For investors in cryptocurrency ‘Squid’, 31 October 2021 was a Halloween nightmare.
Enticed by a ‘play-to-earn’ cryptocurrency based on the hit TV series Squid Game, investors piled into Squid, sending its value up from 1 cent on 24 October to $2,856 within a week. Then as quickly as it appeared, the scam evaporated. Its online presence vanished and its value crashed to zero, while its founders ran off with $3.5 million.
This was a sharp reminder that cryptocurrency investment, however seemingly lucrative and widespread, remains an unregulated, deeply hazardous activity with constant pitfalls for the unwary.
Here are ten tips to help you guard against being ripped off.
1. Be sure that you can sell
One of the tell-tale signs that Squid was a scam: you could only buy it, not trade or sell. Like many others, Squid promised that a trading system would come later. The most infamous example of this was OneCoin, founded by ‘Crypto Queen’ Ruja Ignatova, who vanished with an estimated $4 billion of investors’ cash in 2017.
2. Use an established exchange
There are dozens of cryptocurrency exchanges, none of them fully regulated, but some are more dependable than others, thanks to their large scale and track record. The best known are Binance (which offers its own cryptocurrency Binance Coin) and US-based Coinbase Pro, which is insured by the Federal Deposit Insurance Corporation.
3. Diversify your portfolio
While Bitcoin should certainly be one of the cryptocurrencies you hold, it’s worth having a basket of others, such as Ethereum, Cardano, Binance Coin or Tether. This gives you an exposure to a bigger upside, since these coins could appreciate at a higher multiple than Bitcoin, and it spreads your risk.
4. Research the field
There is a huge wealth of information about cryptocurrency investment online: with thousands of cryptocurrencies and a constant stream of new coins, new exchanges and new technologies to maximise investment performance. Spend time understanding the concepts, the jargon, the pitfalls and opportunities. Among the best resources are www.crytomaniaks.com and www.ft.com/fintechft.
5. Get to grips with wallet security
To invest in cryptocurrencies you need a wallet. This can be ‘hot’ – meaning that it’s connected to the internet – or ‘cold’ meaning that it’s offline and therefore more secure. You also need public and private ‘keys’ – numerical passwords which allow you to trade and store currencies. It’s vital to understand how to use these keys. If you lose your private key, or allow other people to see it, you could lose your cryptocurrency. There are horror stories of people losing hundreds of millions of dollars through negligence, hacking and theft.
6. Timing is crucial
In the cryptocurrency world, there are specific events which make investment more profitable. For example, roughly every four years, Bitcoin halves the rewards it gives to miners, causing price fluctuations. If you know this in advance, you can be ready to invest. Crypto investors talk about ‘buying the dip’, meaning waiting until a coin falls in value. But beware – it may have much further to fall! CoinMarketCal offers a calendar showing upcoming events which may impact the value of cryptocurrencies.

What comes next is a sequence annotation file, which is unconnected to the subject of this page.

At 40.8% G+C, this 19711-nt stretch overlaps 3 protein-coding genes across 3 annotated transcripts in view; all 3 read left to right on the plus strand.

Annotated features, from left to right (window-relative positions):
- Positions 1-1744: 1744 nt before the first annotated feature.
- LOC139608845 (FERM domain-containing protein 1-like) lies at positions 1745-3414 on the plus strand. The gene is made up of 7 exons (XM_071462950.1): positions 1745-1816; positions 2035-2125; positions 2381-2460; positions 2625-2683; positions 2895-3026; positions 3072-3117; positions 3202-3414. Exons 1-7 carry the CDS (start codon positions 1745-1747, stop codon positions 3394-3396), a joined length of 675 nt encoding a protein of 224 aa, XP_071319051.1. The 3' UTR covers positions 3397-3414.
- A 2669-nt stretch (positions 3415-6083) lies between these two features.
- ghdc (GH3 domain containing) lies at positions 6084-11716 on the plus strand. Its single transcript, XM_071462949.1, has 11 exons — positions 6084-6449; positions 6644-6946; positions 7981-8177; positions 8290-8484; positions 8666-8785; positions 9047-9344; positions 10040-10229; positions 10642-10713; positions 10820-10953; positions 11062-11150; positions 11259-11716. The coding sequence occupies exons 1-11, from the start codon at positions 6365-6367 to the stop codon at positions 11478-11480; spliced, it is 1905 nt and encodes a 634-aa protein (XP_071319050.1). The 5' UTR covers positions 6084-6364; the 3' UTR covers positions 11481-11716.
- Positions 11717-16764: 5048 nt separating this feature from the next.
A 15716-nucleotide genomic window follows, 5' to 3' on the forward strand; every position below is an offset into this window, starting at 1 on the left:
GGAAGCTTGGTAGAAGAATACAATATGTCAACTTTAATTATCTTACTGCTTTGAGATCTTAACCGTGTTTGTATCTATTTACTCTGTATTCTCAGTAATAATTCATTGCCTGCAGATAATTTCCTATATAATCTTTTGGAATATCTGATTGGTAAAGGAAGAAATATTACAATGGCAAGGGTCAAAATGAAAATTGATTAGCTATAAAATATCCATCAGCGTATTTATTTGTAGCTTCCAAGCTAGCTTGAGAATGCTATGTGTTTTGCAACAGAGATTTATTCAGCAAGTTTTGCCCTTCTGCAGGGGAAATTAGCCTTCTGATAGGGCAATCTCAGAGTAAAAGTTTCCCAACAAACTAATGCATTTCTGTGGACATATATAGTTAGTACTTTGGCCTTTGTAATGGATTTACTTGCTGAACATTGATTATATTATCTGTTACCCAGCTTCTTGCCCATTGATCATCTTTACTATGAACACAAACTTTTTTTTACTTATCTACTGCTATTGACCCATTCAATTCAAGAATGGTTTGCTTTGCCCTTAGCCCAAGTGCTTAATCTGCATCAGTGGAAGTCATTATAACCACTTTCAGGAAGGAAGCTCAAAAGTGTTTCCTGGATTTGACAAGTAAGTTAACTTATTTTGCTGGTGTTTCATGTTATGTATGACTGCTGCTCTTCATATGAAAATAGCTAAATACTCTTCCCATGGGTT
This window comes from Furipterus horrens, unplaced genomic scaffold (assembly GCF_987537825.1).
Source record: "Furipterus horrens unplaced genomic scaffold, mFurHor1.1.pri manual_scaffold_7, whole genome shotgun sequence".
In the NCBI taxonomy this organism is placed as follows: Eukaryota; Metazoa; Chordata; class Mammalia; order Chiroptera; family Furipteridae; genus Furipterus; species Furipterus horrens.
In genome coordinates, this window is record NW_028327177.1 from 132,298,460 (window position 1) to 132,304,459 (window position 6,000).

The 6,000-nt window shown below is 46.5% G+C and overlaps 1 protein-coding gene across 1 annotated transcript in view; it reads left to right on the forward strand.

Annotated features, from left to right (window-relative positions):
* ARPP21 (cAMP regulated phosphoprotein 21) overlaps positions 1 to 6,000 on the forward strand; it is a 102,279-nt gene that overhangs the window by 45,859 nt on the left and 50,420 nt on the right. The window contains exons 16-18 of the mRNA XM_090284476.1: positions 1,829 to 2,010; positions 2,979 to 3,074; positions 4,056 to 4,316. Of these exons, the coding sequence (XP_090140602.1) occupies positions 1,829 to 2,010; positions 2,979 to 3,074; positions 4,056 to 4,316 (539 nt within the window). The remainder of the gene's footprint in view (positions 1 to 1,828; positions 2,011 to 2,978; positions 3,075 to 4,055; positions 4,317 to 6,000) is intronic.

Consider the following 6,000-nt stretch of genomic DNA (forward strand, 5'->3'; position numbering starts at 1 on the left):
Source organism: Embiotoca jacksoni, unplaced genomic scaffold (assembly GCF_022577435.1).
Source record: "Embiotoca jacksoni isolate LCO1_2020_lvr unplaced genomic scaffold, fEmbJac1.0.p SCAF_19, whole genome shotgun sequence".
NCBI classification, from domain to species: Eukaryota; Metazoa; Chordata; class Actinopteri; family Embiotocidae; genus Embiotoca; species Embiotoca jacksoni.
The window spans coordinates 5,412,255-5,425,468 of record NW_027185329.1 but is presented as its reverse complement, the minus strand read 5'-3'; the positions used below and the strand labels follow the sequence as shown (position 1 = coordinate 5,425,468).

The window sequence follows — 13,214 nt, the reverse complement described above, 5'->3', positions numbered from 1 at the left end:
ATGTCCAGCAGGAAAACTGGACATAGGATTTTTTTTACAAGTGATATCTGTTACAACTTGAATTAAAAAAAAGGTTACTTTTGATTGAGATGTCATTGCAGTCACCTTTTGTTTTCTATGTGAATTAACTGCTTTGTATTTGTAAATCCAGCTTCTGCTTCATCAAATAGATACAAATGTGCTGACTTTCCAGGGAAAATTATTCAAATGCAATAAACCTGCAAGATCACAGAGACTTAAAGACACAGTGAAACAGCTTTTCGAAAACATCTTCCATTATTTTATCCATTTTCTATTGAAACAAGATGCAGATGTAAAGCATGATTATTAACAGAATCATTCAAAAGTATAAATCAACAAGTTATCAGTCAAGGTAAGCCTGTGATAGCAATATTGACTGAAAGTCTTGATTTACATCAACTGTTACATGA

7. Track your investments
There are multiple free and paid-for ways to track your portfolio, including Blockfolio and Cointracking. Other sites show crypto prices, volume of trades (an important indicator of a coin’s popularity), the supply of coins and the costs per transaction. Have a look at Coinmarketcap and BitcoinVisuals.
8. Consider the environment
In an era of climate change awareness, the vast energy demands of Bitcoin mining has become an embarrassment and a liability. Elon Musk recently boycotted Bitcoin as a payment, for that reason. More recently-launched cryptocurrencies such as Cardano use far less energy, replying on ‘proof-of-stake’ rather than Bitcoin’s ‘proof-of-work’ protocol. This could affect cryptocurrencies’ relative value in future.
9. Watch what governments and banks are doing
Many governments around the world have restricted or banned cryptocurrency investment, including China, Turkey, Indonesia and Vietnam. On the other hand, major banking groups have invested in crypto technology, including JP Morgan, Goldman Sachs and Barclays. These developments move prices, so it’s worth paying attention to the news.
10. Work out your risk profile
Cryptocurrency investment, for all the millions of dollars that people have made, remains a highly risky business. Even with global banks getting involved, even with a trillion-dollar valuation, the market is still a glorified ‘Ponzi’ or pyramid scheme. Cryptocurrencies are only worth what someone down the chain will pay for them. This could be very little.
Experts advise only investing in cryptocurrencies what you can afford to lose. They also recommend putting no more than 5 per cent of an investment portfolio into the asset class. Yet for some people, the high risk is part of the attraction and the fun.
David Nicholson is a London-based freelance journalist specialising in business and technology. He runs www.freelancejournalist.co.uk supplying high quality journalism to publishers and businesses. Contact firstname.lastname@example.org tel 07802 834477.